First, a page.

It was thought that the OMB does not have the ability to compel independent agencies to submit their rules in this way, and monetary policy decisions by the Fed are explicitly exempt. However in 2017, the Government Accountability Office found years-old documents from financial regulators that qualified as rules under the Congressional Review Act. That determination opened the door, allowing Congressional recourse if agencies don’t notify them of important guidance, reports Politico.
Nonbank Lending on the Rise, so is SEC Scrutiny
According to Federal Reserve research, growth in lending among nonbanks escalated after post-crisis legislation required large banks to meet high standards for the amount and quality of capital on their balance sheets, reports Morning Consult.
Today, mutual funds, hedge funds and asset managers increasingly control debt marketplaces and lending. The Financial Stability Board estimates that banks’ share of global financial assets have fallen to 39% in 2018 from 45% in 2008, while nonbank lending had grown to 31% from 26% in the same period.
As nonbank lending increases, the SEC is playing an increasingly important role in discussions of economic stability, according to SEC Chair Jay Clayton.
“The growth of collateralized loan obligations (CLOs), in particular, is one of the primary nonbank lending issues on the table for discussion, along with single securities backed by a pool of debt which often have low credit rating,” said Clayton.
About two-thirds of CLOs are now held by nonbank investors, according to the Financial Stability Board.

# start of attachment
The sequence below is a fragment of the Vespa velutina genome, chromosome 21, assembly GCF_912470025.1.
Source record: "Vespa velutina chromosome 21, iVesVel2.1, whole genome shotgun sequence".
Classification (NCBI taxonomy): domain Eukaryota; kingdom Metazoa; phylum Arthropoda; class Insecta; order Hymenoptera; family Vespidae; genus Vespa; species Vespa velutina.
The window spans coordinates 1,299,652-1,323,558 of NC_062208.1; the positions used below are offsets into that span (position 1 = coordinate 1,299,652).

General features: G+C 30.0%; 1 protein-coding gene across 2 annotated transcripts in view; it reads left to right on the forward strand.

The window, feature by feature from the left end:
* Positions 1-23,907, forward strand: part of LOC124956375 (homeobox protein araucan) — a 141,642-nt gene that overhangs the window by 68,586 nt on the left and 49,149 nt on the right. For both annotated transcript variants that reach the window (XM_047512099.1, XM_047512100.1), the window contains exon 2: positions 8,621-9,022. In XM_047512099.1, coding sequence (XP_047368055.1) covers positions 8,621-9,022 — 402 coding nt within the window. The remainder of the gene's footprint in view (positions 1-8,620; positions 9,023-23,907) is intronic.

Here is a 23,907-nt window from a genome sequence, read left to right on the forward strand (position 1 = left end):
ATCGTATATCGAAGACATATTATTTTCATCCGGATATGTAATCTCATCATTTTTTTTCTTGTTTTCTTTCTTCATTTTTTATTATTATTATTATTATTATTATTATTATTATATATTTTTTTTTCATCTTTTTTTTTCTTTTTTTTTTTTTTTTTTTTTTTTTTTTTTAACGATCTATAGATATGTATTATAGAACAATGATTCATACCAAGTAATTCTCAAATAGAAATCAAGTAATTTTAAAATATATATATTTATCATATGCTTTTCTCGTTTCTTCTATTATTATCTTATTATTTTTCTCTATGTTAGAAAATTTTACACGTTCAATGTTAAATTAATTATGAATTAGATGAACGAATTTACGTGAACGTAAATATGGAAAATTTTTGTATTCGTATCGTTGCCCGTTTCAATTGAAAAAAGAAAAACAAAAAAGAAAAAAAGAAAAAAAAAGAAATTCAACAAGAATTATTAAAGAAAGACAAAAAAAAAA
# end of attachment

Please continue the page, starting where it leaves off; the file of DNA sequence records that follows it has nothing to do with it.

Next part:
As part of National Small Business Week (May 5-11), the SEC’s Office of the Advocate for Small Business Capital Formation hosted a roundtable to hear from small businesses and their investors.
One of the topics included the challenge of raising capital for companies not located in what was described as “investing hotspots.” According to SEC 2018 figures, venture-backed companies in the U.S. raised nearly $100 billion in over 5,000 deals. Over 75% of that funding occurred in just three states. Only about 13% of deal flow happens between the coasts, and it is especially difficult to raise capital in areas with low populations. Roundtable panelists suggested the SEC focus on ways to incentivize investors to invest in the Midwest. Suggestions included the creation of opportunity zones similar to South Carolina’s angel tax credit, and asked the SEC to help develop secondary trading markets.
Another topic involved accredited investors. Citing that only a small number of accredited investors participate in funding (300,000 out of 10 million eligible accredited investors) panelists suggested that the SEC seek ways to educate and encourage more eligible investors to participate in private investments.
It has been years since there has been an adjustment to the definition of accredited investor, but the group was clear in discouraging the SEC from raising the accredited investor threshold.
Pursuant to an SEC concept release currently in process, the SEC staff is reviewing whether to keep the existing accredited investor definition, which is a binary test where one must meet the threshold or cannot participate at all. An alternative being considered is to scale the level of investment permitted according to the wealth of the investor.
Source: Cooley PubCo
Last Democrat Leaving SEC Commission